In the letter dated Jan. 31, Rempel asks: "Will we fail the Old Order Mennonite community?"
He states that adults of the community have admitted the error of excessive discipline, and have worked toward changing their ways when it comes to raising and disciplining children. The children would be safe back home with their parents, Rempel writes.
Otherwise, he warns, the children who remain in care will soon "irreversibly detach" themselves from their parents and church.
"It seems to me that we are at a critical stage for the survival of this unique community," Rempel wrote. "What government agencies do in the next several months will significantly determine whether the community will be restored or destroyed."
In an interview on Wednesday, Rempel questioned whether the community can survive in its traditional state.
He said he gets the sense that the children in care are distancing themselves from their home community, and he’s concerned that they’re getting accustomed to a lifestyle in foster homes that is very different from their own.
He expects they’ve been exposed to motor vehicles and houses with electricity, plumbed running water, Internet access and media.
They’re also likely forming bonds with new friends and foster parents, while the relationships with their own parents may be strained.
This may make it hard for children to adjust when they return home, Rempel predicted, and community members have asked themselves what traditions they’ll have to change due to the exposure their children have had to the outside world.
Rodgers said the progress in returning children depends, at least in part, on a need for the criminal charges against the adults to be resolved.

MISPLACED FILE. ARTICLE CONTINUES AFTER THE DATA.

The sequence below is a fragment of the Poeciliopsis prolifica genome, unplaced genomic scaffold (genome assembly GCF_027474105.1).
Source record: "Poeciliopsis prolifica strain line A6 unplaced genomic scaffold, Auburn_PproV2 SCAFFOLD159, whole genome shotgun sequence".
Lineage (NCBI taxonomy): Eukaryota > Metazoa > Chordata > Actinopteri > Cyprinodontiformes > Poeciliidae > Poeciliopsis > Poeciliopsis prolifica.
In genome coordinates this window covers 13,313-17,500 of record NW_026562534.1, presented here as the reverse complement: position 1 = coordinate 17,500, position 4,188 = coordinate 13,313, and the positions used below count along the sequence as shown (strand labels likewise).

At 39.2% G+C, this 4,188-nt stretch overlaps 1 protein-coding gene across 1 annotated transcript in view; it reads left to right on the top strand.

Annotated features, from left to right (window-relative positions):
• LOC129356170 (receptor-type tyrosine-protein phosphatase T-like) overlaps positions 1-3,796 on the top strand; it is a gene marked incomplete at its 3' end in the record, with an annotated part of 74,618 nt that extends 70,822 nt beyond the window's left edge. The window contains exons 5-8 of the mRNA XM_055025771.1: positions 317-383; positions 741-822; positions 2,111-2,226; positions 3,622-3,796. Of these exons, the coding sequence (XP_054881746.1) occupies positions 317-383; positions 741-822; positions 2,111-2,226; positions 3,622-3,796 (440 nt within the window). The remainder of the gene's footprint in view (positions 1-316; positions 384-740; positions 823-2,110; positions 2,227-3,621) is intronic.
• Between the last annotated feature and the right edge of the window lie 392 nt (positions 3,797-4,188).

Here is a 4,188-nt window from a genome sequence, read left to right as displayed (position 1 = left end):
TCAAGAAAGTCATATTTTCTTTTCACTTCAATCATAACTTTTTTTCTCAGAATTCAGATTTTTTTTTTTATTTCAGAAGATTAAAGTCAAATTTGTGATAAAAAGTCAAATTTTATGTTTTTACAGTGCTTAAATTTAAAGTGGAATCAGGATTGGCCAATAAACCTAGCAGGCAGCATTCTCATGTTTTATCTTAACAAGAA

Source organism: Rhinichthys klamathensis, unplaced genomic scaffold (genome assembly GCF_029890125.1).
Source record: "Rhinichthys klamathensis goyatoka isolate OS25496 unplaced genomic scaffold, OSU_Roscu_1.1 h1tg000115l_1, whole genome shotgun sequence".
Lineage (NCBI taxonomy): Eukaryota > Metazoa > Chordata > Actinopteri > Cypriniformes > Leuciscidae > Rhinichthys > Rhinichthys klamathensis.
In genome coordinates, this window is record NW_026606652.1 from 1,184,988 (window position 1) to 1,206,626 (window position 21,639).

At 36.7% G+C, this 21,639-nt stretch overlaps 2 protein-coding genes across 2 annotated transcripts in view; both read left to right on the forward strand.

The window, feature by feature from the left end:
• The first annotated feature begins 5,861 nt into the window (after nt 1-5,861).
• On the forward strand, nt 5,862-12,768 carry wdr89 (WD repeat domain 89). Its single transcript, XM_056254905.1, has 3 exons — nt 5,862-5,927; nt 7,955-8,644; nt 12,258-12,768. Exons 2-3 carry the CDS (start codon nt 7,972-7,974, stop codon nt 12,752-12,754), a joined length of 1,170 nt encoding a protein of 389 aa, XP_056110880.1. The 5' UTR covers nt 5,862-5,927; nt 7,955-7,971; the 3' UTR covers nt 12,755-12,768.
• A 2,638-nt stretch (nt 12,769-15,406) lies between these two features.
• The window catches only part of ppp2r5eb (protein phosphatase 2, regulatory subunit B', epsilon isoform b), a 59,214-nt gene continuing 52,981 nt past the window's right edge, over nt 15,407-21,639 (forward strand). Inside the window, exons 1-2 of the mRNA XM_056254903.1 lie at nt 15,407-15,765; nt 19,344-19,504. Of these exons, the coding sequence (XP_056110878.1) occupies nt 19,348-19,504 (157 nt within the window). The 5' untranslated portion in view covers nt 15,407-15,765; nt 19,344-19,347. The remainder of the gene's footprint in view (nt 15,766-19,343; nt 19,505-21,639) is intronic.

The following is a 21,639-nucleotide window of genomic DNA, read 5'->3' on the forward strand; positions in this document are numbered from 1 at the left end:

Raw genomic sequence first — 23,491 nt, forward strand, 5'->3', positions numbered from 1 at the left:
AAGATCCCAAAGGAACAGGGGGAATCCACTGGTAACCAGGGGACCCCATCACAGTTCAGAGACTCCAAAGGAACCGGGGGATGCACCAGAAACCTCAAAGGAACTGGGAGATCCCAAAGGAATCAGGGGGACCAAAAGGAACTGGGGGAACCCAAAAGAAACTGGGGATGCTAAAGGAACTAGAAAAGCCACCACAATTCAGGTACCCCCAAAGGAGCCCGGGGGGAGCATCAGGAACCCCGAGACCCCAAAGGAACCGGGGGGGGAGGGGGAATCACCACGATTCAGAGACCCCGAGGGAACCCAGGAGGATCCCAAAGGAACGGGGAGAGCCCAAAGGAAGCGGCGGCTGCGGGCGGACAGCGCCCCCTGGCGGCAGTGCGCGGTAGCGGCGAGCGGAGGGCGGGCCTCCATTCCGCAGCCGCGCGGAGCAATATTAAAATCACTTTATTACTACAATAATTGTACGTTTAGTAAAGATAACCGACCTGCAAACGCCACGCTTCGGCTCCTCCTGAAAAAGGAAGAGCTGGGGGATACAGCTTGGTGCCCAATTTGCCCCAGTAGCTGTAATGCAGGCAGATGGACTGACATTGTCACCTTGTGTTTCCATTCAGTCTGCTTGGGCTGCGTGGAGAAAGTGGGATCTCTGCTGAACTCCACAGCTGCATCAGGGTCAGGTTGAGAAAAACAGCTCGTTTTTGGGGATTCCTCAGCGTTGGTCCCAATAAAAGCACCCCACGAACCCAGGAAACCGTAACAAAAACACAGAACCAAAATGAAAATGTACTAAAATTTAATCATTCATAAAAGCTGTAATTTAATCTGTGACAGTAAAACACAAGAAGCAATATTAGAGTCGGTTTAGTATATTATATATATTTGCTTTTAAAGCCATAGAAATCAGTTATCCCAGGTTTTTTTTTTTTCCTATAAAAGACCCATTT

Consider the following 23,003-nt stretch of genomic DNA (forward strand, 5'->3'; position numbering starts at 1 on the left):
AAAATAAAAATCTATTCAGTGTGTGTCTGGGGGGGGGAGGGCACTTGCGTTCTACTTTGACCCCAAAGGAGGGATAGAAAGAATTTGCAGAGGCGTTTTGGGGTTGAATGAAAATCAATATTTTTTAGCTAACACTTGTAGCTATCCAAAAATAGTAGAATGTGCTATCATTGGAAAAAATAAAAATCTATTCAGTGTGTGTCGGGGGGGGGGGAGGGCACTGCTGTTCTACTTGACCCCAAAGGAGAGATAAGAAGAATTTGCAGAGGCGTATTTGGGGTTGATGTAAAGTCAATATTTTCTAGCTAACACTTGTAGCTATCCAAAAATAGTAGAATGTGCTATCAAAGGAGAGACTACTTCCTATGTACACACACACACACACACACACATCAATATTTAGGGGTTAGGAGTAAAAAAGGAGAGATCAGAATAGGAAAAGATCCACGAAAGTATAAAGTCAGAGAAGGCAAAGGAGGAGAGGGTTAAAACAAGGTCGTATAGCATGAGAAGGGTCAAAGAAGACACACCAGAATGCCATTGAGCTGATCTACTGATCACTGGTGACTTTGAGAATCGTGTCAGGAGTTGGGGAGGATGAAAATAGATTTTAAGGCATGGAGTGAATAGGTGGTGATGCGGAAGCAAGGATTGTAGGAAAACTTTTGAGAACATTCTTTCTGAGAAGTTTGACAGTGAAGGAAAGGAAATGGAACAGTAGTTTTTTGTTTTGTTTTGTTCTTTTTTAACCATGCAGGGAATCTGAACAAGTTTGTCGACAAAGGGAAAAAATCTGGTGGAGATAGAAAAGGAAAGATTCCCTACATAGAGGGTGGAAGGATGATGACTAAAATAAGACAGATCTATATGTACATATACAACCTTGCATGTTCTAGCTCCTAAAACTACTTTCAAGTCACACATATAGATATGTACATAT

He said child welfare leaders and leaders of the Mennonite community have also made progress. A memo of understanding has been reached, which includes protocols intended to ensure the well-being of children into the future.
Will we fail the Old Order Mennonite community
The following is an open letter Peter Rempel released regarding Child and Family Services’ apprehension of children from a Manitoba Old Order Mennonite community.
Feb. 11 will be the anniversary of the apprehension of the first set of 22 Old Order Mennonite children still in the custody of Child and Family Services (CFS). Another set of 20 children were apprehended by CFS in June. In addition a number of adults face charges laid 12 to 6 months ago but the manner and timing of the disposition of their charges remains unknown.
As one who has over the past year observed at close hand the desire and efforts of the (Mennonite community) to restore the children to their families, it seems to me that we are at the critical stage for the survival of this unique community. What government agencies do in the next several months will significantly determine whether the community will be restored or destroyed.
From my vantage point the community and its adult members have undertaken about as many commitments, initiatives, and efforts as they possibly could. Some parents still need some coaching on best practices for nurturing and disciplining their children but it is quite certain that the children would be safe from any mistreatment in their homes at this time and that such coaching would be most effective with the children at home with their parents.